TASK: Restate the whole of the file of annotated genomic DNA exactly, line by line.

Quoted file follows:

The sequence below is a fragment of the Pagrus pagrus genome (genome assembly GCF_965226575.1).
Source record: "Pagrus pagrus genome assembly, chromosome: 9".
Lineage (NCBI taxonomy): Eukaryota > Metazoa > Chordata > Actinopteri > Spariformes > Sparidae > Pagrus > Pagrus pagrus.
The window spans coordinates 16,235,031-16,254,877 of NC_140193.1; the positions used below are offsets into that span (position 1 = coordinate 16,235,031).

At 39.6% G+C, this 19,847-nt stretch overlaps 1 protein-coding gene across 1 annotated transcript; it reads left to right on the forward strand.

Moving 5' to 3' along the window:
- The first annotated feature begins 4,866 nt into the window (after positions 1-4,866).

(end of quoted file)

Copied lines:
The sequence below is a fragment of the Pagrus pagrus genome (genome assembly GCF_965226575.1).
Source record: "Pagrus pagrus genome assembly, chromosome: 9".
Lineage (NCBI taxonomy): Eukaryota > Metazoa > Chordata > Actinopteri > Spariformes > Sparidae > Pagrus > Pagrus pagrus.
The window spans coordinates 16,235,031-16,254,877 of NC_140193.1; the positions used below are offsets into that span (position 1 = coordinate 16,235,031).

At 39.6% G+C, this 19,847-nt stretch overlaps 1 protein-coding gene across 1 annotated transcript; it reads left to right on the forward strand.

Moving 5' to 3' along the window:
- The first annotated feature begins 4,866 nt into the window (after positions 1-4,866).